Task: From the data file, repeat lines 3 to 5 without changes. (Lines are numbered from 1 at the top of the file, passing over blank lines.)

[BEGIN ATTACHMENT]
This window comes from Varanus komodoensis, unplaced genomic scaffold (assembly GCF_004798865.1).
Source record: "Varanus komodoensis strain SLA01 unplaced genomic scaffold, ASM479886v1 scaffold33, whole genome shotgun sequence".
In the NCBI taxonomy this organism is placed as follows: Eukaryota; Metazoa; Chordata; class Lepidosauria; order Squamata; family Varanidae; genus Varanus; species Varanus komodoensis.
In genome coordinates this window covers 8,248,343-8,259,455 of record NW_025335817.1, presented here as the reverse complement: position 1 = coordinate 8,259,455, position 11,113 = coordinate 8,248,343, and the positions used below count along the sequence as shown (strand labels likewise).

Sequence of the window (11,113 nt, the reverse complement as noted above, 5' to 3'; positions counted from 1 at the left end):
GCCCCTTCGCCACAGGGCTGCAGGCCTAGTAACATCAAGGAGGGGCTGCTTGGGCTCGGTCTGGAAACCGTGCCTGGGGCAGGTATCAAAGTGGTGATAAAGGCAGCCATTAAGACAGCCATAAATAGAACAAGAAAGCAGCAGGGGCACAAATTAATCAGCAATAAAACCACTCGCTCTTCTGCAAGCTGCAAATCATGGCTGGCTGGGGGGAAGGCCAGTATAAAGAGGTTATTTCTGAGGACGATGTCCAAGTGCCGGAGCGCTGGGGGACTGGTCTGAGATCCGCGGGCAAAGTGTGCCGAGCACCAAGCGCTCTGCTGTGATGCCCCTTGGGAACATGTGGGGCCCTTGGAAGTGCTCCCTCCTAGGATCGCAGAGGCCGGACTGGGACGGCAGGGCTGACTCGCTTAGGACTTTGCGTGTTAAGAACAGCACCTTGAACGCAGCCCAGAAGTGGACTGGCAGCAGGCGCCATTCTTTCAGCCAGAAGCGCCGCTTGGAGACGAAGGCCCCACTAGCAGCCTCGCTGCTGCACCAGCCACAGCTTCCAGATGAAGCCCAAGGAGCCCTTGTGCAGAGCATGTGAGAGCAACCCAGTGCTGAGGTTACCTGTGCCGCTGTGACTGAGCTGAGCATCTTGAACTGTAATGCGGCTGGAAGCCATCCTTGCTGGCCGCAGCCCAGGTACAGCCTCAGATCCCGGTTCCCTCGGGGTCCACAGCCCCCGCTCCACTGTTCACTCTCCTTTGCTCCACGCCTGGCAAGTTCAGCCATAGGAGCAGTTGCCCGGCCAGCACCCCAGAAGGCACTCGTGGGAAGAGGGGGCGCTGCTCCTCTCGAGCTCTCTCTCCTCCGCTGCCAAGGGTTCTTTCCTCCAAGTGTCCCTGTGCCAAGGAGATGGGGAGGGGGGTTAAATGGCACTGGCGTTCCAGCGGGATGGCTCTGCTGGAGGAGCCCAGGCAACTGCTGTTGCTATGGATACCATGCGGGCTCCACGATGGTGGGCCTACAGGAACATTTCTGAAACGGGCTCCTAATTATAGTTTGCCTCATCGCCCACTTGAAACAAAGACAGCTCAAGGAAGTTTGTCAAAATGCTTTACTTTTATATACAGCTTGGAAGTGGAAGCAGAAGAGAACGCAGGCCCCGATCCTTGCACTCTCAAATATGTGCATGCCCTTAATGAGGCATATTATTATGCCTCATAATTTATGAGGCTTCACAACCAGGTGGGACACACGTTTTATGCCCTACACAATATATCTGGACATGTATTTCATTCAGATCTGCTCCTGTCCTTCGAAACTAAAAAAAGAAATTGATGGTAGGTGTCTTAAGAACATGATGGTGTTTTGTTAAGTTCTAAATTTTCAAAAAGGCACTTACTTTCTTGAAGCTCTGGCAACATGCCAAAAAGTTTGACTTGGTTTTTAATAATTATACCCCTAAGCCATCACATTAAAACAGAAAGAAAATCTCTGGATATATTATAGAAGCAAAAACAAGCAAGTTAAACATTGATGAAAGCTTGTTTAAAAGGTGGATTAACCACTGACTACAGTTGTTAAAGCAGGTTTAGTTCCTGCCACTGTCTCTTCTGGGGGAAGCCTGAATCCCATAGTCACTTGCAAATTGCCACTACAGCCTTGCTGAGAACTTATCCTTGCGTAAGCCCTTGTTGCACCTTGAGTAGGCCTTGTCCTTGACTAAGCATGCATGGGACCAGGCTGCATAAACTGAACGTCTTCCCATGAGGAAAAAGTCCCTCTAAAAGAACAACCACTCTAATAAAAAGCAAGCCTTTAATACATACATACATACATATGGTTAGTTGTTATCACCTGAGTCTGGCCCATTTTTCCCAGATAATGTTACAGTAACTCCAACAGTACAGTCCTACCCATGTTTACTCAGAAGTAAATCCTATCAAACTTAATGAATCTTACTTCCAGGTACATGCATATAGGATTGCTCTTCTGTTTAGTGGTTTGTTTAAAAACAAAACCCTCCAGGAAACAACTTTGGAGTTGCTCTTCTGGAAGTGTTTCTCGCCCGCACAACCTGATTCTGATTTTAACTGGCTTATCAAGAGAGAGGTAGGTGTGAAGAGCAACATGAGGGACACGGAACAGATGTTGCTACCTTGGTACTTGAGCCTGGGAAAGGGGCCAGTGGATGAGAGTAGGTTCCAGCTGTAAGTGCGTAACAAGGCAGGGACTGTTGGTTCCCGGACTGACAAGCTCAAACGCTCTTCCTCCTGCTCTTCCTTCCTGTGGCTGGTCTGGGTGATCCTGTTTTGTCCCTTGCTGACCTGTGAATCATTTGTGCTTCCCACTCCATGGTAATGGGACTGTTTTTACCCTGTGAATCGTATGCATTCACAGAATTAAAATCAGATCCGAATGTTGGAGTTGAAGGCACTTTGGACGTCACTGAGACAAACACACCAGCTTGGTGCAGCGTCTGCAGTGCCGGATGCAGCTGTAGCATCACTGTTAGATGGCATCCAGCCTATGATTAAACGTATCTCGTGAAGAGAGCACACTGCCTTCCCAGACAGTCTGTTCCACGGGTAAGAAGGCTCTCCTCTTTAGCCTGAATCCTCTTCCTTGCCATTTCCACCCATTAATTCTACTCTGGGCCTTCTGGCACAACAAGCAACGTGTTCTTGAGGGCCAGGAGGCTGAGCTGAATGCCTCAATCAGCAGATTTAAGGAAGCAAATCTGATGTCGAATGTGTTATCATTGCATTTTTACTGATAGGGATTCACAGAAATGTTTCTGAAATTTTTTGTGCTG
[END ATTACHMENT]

In the NCBI taxonomy this organism is placed as follows: Eukaryota; Metazoa; Chordata; class Lepidosauria; order Squamata; family Varanidae; genus Varanus; species Varanus komodoensis.
In genome coordinates this window covers 8,248,343-8,259,455 of record NW_025335817.1, presented here as the reverse complement: position 1 = coordinate 8,259,455, position 11,113 = coordinate 8,248,343, and the positions used below count along the sequence as shown (strand labels likewise).

Sequence of the window (11,113 nt, the reverse complement as noted above, 5' to 3'; positions counted from 1 at the left end):